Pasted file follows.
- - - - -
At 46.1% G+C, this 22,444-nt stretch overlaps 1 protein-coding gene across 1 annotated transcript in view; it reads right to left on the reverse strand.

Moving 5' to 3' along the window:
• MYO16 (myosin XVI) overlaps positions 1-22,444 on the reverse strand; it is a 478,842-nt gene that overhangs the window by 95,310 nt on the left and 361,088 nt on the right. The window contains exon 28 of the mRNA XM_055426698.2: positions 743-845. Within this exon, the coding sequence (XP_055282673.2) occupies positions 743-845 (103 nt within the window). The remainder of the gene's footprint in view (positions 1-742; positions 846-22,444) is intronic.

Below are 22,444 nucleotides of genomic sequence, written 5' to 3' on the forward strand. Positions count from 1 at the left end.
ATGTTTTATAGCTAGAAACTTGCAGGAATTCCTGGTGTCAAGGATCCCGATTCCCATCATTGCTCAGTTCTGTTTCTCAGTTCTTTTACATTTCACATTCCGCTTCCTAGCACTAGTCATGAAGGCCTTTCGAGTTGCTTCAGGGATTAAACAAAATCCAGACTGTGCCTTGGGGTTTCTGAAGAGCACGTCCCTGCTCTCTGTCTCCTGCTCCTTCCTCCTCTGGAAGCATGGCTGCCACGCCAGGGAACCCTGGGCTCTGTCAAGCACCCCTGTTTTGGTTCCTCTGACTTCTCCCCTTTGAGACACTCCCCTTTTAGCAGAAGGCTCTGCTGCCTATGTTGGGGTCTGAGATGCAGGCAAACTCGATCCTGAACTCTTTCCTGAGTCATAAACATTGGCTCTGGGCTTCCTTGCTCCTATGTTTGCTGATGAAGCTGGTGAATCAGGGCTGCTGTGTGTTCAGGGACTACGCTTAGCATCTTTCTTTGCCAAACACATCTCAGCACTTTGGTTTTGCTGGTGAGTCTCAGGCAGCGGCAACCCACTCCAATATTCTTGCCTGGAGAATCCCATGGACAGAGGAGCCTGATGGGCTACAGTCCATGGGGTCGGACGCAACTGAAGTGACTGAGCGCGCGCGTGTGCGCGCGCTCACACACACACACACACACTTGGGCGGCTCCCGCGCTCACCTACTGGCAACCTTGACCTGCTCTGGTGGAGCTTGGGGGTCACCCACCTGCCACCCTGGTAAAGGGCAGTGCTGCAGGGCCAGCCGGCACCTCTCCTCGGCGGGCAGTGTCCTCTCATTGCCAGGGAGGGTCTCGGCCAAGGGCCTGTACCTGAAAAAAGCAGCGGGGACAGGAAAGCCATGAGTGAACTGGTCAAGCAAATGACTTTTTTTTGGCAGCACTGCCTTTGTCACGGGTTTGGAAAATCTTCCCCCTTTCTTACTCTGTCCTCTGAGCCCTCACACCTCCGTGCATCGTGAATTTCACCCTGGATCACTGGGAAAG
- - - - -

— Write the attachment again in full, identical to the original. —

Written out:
At 46.1% G+C, this 22,444-nt stretch overlaps 1 protein-coding gene across 1 annotated transcript in view; it reads right to left on the reverse strand.

Moving 5' to 3' along the window:
• MYO16 (myosin XVI) overlaps positions 1-22,444 on the reverse strand; it is a 478,842-nt gene that overhangs the window by 95,310 nt on the left and 361,088 nt on the right. The window contains exon 28 of the mRNA XM_055426698.2: positions 743-845. Within this exon, the coding sequence (XP_055282673.2) occupies positions 743-845 (103 nt within the window). The remainder of the gene's footprint in view (positions 1-742; positions 846-22,444) is intronic.

Below are 22,444 nucleotides of genomic sequence, written 5' to 3' on the forward strand. Positions count from 1 at the left end.
ATGTTTTATAGCTAGAAACTTGCAGGAATTCCTGGTGTCAAGGATCCCGATTCCCATCATTGCTCAGTTCTGTTTCTCAGTTCTTTTACATTTCACATTCCGCTTCCTAGCACTAGTCATGAAGGCCTTTCGAGTTGCTTCAGGGATTAAACAAAATCCAGACTGTGCCTTGGGGTTTCTGAAGAGCACGTCCCTGCTCTCTGTCTCCTGCTCCTTCCTCCTCTGGAAGCATGGCTGCCACGCCAGGGAACCCTGGGCTCTGTCAAGCACCCCTGTTTTGGTTCCTCTGACTTCTCCCCTTTGAGACACTCCCCTTTTAGCAGAAGGCTCTGCTGCCTATGTTGGGGTCTGAGATGCAGGCAAACTCGATCCTGAACTCTTTCCTGAGTCATAAACATTGGCTCTGGGCTTCCTTGCTCCTATGTTTGCTGATGAAGCTGGTGAATCAGGGCTGCTGTGTGTTCAGGGACTACGCTTAGCATCTTTCTTTGCCAAACACATCTCAGCACTTTGGTTTTGCTGGTGAGTCTCAGGCAGCGGCAACCCACTCCAATATTCTTGCCTGGAGAATCCCATGGACAGAGGAGCCTGATGGGCTACAGTCCATGGGGTCGGACGCAACTGAAGTGACTGAGCGCGCGCGTGTGCGCGCGCTCACACACACACACACACACTTGGGCGGCTCCCGCGCTCACCTACTGGCAACCTTGACCTGCTCTGGTGGAGCTTGGGGGTCACCCACCTGCCACCCTGGTAAAGGGCAGTGCTGCAGGGCCAGCCGGCACCTCTCCTCGGCGGGCAGTGTCCTCTCATTGCCAGGGAGGGTCTCGGCCAAGGGCCTGTACCTGAAAAAAGCAGCGGGGACAGGAAAGCCATGAGTGAACTGGTCAAGCAAATGACTTTTTTTTGGCAGCACTGCCTTTGTCACGGGTTTGGAAAATCTTCCCCCTTTCTTACTCTGTCCTCTGAGCCCTCACACCTCCGTGCATCGTGAATTTCACCCTGGATCACTGGGAAAG